Chapter

Interpreting the Minimum

Katharine G. Young

in Constituting Economic and Social Rights

Published in print August 2012 | ISBN: 9780199641932
Published online September 2012 | e-ISBN: 9780191746086 | DOI: http://dx.doi.org/10.1093/acprof:oso/9780199641932.003.0003

Series: Oxford Constitutional Theory

Interpreting the Minimum

More Like This

Show all results sharing this subject:

  • Constitutional and Administrative Law

GO

Show Summary Details

Preview

The pressure that legal institutions face in interpreting economic and social rights is often expressed as the pressure to determine the minimum content of each right. This chapter discusses attempts to construct such a minimum. It examines the notion of the minimum core, adopted by the United Nations Committee on Economic, Social and Cultural Rights as the baseline doctrinal obligation for rights to food, health, education and water in international human rights law. The minimum core has been referenced in particular constitutional systems such as South Africa and Colombia. Whether it can provide a proxy for justiciability, or can achieve the goals of determinacy, moderation and consensus, is critically assessed. Other approaches are offered, such as role minimalism for courts and agencies, and the disciplined measurement of baselines for economic and social rights. Finally, the adverse effects of minimalism on the discourse of economic and social rights are explored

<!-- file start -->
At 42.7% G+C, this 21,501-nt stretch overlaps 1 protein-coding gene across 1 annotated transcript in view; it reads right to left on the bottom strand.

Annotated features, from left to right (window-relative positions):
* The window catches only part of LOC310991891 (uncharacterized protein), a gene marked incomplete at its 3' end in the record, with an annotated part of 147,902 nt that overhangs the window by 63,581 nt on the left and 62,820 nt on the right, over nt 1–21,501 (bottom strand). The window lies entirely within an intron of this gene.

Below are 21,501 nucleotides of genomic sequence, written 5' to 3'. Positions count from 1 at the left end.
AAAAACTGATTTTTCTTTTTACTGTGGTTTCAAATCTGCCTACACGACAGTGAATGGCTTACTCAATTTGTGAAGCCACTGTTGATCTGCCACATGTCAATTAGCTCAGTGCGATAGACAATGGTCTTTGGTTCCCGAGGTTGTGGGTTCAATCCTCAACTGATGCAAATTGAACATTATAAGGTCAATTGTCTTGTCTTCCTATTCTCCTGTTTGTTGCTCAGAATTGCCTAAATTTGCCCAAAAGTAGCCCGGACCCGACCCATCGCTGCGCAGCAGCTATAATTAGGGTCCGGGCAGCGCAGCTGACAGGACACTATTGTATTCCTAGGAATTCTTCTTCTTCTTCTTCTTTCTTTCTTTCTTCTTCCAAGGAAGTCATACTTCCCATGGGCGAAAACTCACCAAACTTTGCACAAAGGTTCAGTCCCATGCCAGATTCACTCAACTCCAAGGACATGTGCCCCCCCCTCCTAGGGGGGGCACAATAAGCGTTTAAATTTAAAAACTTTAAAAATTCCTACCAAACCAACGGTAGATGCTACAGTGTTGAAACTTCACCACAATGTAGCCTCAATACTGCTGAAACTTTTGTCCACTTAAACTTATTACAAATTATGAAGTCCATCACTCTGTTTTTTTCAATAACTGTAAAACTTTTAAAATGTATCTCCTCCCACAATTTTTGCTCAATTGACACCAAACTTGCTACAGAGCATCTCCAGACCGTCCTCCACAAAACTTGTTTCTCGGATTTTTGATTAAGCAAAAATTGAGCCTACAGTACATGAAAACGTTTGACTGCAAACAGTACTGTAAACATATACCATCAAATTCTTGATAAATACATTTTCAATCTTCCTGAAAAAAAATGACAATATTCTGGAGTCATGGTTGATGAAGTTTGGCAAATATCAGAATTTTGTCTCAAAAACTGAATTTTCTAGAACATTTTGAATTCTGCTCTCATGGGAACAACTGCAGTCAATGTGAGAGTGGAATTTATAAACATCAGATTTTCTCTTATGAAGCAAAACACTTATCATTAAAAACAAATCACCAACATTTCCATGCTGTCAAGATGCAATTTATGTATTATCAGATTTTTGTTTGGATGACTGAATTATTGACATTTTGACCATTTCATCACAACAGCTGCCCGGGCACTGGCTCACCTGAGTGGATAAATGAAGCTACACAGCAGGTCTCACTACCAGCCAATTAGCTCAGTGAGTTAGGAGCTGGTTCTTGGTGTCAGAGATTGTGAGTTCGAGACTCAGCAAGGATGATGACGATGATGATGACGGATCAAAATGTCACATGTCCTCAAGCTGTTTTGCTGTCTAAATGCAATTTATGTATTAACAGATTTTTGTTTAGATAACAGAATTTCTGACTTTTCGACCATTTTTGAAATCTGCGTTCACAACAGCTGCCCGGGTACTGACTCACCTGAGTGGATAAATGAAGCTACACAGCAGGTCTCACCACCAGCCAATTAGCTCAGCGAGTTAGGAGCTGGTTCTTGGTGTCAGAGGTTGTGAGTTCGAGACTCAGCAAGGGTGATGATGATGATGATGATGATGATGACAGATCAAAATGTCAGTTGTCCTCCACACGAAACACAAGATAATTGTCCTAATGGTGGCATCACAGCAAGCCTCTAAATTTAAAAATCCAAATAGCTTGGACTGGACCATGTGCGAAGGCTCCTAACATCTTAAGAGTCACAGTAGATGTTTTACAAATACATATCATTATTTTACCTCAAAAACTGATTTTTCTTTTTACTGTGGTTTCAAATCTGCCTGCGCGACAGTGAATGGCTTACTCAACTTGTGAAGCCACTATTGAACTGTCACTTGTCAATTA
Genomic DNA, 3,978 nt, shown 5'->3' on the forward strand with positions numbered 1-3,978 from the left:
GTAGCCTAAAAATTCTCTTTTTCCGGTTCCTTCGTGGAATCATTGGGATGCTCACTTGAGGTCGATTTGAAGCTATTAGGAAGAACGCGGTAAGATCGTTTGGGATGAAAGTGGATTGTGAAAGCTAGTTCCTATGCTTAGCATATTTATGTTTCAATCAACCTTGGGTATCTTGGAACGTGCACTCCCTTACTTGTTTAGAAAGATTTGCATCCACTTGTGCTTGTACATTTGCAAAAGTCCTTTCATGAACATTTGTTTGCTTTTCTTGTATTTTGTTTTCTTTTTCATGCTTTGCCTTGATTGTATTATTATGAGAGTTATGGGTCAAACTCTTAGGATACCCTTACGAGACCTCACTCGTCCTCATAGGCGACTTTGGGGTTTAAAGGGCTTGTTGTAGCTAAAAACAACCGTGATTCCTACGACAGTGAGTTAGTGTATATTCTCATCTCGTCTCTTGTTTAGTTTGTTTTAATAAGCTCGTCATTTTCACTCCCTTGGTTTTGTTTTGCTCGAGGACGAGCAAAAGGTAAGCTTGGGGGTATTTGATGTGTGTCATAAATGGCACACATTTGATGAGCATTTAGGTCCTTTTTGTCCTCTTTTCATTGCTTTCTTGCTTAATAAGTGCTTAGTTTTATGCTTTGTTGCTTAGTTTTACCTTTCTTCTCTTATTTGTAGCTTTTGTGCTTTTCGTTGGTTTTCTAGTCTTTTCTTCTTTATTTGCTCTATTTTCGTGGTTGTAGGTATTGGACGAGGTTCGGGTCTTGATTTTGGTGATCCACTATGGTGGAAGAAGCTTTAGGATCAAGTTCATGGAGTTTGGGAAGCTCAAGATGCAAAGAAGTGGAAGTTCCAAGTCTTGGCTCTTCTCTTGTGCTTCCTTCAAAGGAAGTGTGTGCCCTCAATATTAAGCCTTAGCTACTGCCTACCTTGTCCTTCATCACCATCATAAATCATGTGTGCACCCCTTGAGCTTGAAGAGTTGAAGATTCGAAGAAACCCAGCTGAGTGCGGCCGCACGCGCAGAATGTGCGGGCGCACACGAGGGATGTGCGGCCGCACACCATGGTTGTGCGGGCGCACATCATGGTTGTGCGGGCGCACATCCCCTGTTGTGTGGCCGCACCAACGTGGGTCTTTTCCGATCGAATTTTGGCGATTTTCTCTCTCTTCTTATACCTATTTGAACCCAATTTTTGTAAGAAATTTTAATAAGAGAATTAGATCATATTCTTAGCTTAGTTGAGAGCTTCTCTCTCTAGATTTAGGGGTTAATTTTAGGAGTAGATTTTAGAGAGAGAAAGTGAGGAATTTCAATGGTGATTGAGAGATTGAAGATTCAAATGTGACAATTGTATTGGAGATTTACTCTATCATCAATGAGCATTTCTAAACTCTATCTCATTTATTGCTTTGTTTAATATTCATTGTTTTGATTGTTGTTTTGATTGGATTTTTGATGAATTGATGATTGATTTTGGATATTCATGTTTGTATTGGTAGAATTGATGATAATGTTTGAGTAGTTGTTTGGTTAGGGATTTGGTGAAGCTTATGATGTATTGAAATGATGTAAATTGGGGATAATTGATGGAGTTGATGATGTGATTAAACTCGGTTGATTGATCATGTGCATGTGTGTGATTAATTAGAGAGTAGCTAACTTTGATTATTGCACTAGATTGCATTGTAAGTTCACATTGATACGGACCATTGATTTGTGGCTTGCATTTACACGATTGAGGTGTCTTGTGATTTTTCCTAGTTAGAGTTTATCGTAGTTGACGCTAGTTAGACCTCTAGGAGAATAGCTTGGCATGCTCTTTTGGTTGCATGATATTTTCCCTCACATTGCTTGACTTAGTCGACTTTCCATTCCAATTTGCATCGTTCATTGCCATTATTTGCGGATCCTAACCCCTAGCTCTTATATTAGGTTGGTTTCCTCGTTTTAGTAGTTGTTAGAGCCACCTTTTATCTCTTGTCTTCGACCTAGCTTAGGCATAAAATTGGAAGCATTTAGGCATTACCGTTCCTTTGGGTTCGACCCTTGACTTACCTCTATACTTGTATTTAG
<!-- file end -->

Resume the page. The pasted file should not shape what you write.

Keywords: minimum core; justiciability; international human rights; committee on economic; role minimalism; measurement; rights-discourse; south africa

Chapter.  15344 words. 

Subjects: Constitutional and Administrative Law

Full text: subscription required

How to subscribe Recommend to my Librarian

Buy this work at Oxford University Press »

Users without a subscription are not able to see the full content. Please, subscribe or login to access all content.